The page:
Parliament was a funk band most prominent during the 1970s. Both Parliament and its sister act, Funkadelic, were led by George Clinton.
Parliament was originally The Parliaments, a doo-wop vocal group based
at a Plainfield, New Jersey barbershop. The group was formed in the late
1950s and included George Clinton, Ray Davis, Fuzzy Haskins, Calvin Simon, and Grady Thomas.
Clinton was the group leader and manager. The group finally had a hit
single in 1967 with "(I Wanna) Testify" on Revilot Records. To
capitalize, Clinton formed a backing band for a tour, featuring teenage
barbershop employee Billy Bass Nelson on bass and his friend Eddie Hazel on guitar, with the lineup eventually rounded out by Tawl Ross on guitar, Tiki Fulwood on drums, and Mickey Atkins on organ.
During a contractual dispute with Revilot, Clinton temporarily lost the
rights to the name "The Parliaments", and signed the ensemble to
Westbound Records as Funkadelic, which Clinton positioned as a funk-rock
band featuring the five touring musicians with the five Parliaments
singers as uncredited guests. With Funkadelic as a recording and touring
entity in its own right, in 1970 Clinton relaunched the singing group,
now known as Parliament, at first featuring the same ten members.
Clinton was now the leader of two different acts, Parliament and
Funkadelic, which featured the same members but were marketed as
creating two different types of funk.
The Parliament album entitled Osmium was released on Invictus Records in
1970, and was later reissued on CD with non-album tracks as both
Rhenium and First Thangs. Osmium featured a mostly psychedelic soul
sound that was more similar to the Funkadelic albums of the period than
to the later Parliament albums. The song "The Breakdown" was released
separately as a single, and reached #30 on the R&B charts in 1971.
Due to continuing contractual problems and the fact that Funkadelic
releases were more successful at the time, Clinton abandoned the name
Parliament until 1974.
Following Osmium, the lineup of Parliament-Funkadelic began going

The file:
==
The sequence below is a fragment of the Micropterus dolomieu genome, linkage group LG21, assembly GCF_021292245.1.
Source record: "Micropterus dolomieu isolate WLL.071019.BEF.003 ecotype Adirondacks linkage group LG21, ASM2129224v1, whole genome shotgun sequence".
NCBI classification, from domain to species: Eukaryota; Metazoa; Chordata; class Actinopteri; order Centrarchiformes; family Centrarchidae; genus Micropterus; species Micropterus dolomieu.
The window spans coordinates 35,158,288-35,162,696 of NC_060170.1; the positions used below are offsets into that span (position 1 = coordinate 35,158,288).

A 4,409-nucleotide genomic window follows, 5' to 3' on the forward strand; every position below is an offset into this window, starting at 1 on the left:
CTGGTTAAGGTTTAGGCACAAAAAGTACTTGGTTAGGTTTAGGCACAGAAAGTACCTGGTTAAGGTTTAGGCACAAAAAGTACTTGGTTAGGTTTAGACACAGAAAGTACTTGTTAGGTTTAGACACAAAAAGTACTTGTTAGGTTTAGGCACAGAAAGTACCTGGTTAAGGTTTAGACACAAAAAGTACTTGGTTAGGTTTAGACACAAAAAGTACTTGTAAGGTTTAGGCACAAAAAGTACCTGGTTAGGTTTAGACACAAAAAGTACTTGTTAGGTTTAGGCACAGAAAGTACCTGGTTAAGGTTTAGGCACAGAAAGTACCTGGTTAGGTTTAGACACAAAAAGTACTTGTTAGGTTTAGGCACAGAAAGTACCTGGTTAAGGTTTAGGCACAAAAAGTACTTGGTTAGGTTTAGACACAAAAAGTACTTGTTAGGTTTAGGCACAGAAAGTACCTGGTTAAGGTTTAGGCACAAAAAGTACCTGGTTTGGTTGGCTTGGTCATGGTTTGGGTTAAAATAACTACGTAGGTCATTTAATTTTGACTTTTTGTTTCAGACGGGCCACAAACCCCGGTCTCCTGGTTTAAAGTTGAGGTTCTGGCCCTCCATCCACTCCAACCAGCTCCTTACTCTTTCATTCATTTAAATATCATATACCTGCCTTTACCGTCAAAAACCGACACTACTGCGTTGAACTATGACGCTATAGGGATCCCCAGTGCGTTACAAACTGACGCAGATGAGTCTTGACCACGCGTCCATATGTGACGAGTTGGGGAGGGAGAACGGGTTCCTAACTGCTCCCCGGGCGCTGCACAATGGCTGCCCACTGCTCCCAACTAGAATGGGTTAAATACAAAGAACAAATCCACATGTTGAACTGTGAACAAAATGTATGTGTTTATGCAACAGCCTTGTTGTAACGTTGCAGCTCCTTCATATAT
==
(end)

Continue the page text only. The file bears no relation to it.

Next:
through many changes and was expanded significantly, with the addition
of important members such as keyboardist Bernie Worrell in 1970,
singer/guitarist Garry Shider in 1971, and bassist Bootsy Collins
(recruited from the James Brown backing band) in 1972. Dozens of singers
and musicians would contribute to future Parliament-Funkadelic
releases. Clinton relaunched Parliament in 1974 and signed the act to
Casablanca Records. Parliament, now augmented by the Horny Horns (also
recruited from James Brown's band) was positioned as a smoother
R&B-based funk ensemble with intricate horn and vocal arrangements,
and as a counterpoint to the guitar-based funk-rock of Funkadelic. By
this point, Parliament and Funkadelic were touring as a combined entity
known as Parliament-Funkadelic or simply P-Funk (which also became the
catch-all term for George Clinton's rapidly growing stable of funk
The album Up for the Down Stroke was released in 1974, with Chocolate
City following in 1975. Both performed strongly on the Billboard R&B
charts and were moderately successful on the Pop charts. Parliament
began its period of greatest mainstream success with the concept album
Mothership Connection (1975), the lyrics of which launched much of the
P-Funk mythology. The subsequent albums The Clones of Dr. Funkenstein
(1976), Funkentelechy vs. the Placebo Syndrome (1977), and Motor Booty
Affair (1978) all reached high on both the R&B and Pop charts, while
Funkadelic was also experiencing significant mainstream success.
Parliament scored the #1 R&B singles "Flash Light" in 1977 and "Aqua
Boogie" in 1978.
The rapidly expanding ensemble of musicians and singers in the
Parliament-Funkadelic enterprise, as well as Clinton's problematic
management practices, began to take their toll by the late 1970s.
Original Parliaments members Fuzzy Haskins, Calvin Simon, and Grady
Thomas, who had been with Clinton since the barbershop days in the late
1950s, felt marginalized by the continuous influx of new members and
departed acrimoniously in 1977. Other important group members like
singer/guitarist Glenn Goins and drummer Jerome Brailey left
Parliament-Funkadelic in the late 1970s after disputes over Clinton's
management. Two further Parliament albums, Gloryhallastoopid (1979) and
Trombipulation (1980) were less successful than the albums from the
group's prime 1975-1978 period.
In the early 1980s, with legal difficulties arising from the multiple
names used by multiple groups, as well as a shakeup at Casablanca
Records, George Clinton dissolved Parliament and Funkadelic as recording
and touring entities. However, many of the musicians in later versions
of the two groups remained employed by Clinton. Clinton continued to
release new albums regularly, sometimes under his own name and sometimes
under the name George Clinton & the P-Funk All-Stars. The P-Funk
All-Stars continued to record and tour into the 1990s and 2000s, and
regularly perform classic Parliament songs.